Connecting learning to earning: Lessons from Asia and Africa


Connecting learning to earning: Lessons from Asia and Africa

Through no fault of his own, President Obama is about to appoint his third director of the Central Intelligence Agency in less than four years. That is no way to run espionage. We need consistency and a 10-year, one-term-only, apolitical director akin to the head of the Federal Bureau of Investigation.

The C.I.A. has two crucial jobs, collecting and analyzing information on national security issues, and conducting covert, often paramilitary, operations abroad. The agency has a long history of doing both, sometimes successfully and sometimes not.

In the 1960s the agency ran enormous covert operations in Indochina with its own air force and a systematic campaign to kill Viet Cong cadre (the Phoenix program). At the same time its analysts generally told the White House that America was losing the war. Director Richard Helms delivered truth to power because he enjoyed the confidence of the president and was seen as an objective truth teller.

Ronald Reagan introduced politics into the director’s job when he appointed his campaign manager, Bill Casey, to be director in 1981. Casey over saw the agency’s most decisive covert action program ever, the defeat of the Soviets in Afghanistan by an American-Pakistani-Saudi intelligence alliance. But his term at the top ended in arms for hostages and Iran-contra. George Bush and Dick Cheney pushed for the Iraq weapons of mass destruction estimate they wanted and that ended in a quagmire. More recently four of the last five director’s have prematurely proclaimed the demise of Al Qaeda.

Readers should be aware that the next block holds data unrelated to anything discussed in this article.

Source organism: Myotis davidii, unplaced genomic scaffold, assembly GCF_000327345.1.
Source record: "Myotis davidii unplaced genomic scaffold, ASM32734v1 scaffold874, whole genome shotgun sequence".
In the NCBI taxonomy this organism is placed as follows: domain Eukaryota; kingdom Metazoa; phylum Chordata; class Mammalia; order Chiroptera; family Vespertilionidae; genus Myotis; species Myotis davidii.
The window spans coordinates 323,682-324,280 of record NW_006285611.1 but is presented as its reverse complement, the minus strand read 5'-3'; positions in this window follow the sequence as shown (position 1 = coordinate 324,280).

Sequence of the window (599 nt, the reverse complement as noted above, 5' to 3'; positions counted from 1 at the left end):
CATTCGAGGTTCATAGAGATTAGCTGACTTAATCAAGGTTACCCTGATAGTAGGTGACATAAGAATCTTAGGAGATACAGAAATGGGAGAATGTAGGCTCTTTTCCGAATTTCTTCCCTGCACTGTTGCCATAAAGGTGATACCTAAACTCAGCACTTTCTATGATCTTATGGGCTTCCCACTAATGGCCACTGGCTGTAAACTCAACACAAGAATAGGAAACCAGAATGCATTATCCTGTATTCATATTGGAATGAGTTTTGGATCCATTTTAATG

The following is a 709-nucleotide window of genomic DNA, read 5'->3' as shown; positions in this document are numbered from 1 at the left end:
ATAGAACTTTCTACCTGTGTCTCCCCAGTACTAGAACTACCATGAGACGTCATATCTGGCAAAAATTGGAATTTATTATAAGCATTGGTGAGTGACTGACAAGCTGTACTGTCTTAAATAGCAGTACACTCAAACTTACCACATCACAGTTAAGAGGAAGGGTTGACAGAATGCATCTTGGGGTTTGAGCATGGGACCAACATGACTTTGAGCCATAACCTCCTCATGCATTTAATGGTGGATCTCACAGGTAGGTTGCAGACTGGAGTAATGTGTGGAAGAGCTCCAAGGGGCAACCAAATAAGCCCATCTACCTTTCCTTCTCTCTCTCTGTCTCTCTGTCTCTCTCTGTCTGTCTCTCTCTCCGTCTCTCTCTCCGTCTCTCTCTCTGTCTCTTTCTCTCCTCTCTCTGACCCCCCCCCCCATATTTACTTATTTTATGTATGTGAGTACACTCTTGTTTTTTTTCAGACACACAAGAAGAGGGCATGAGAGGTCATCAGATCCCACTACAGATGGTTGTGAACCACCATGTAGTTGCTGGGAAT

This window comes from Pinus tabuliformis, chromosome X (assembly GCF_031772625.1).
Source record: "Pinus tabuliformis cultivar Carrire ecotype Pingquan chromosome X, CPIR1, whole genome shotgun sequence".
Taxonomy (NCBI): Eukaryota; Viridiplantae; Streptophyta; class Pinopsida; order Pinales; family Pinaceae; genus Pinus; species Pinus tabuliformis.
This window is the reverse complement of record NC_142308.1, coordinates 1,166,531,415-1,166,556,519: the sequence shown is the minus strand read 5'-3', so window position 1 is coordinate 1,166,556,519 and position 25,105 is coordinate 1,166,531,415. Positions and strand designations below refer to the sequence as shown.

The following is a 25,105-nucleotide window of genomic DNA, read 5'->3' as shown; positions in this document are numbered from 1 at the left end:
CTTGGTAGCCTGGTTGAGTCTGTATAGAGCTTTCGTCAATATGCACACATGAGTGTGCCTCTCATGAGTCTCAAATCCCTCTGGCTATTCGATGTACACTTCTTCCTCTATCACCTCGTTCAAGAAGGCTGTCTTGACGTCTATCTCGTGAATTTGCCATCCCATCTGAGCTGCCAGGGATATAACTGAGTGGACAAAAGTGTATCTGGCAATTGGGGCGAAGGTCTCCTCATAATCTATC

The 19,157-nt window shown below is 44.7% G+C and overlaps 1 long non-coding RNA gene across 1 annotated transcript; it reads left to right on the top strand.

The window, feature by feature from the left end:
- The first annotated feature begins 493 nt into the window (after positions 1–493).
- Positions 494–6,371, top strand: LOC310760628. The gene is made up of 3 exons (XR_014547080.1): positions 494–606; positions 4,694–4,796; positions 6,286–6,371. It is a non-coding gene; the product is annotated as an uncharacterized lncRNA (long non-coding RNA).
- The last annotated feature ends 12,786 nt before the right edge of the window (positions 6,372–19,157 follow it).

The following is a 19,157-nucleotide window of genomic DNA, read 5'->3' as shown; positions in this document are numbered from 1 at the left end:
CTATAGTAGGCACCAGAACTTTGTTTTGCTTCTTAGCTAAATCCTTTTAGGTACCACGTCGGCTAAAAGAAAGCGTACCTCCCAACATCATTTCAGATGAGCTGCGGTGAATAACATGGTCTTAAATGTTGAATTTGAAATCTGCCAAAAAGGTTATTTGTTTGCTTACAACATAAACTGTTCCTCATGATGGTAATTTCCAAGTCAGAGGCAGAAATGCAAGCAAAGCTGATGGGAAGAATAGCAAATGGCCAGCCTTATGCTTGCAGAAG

The best way to ensure the intelligence process can both produce the best analysis possible, free from political and policy influence, and that covert operations are smart and legal is to ensure the director is an independent actor not subject to political pressure. Making the job a 10-year appointment, which will cross the lines of elections, offers a way to reduce the risk of politicization.

The director would still be subject to Senate approval and still report to the president via the director of National Intelligence so checks and balances would be kept appropriately rigorous. But he or she (and we are over due for a female spy master) should be an independent actor providing the White House, Congress and the nation the best intelligence possible.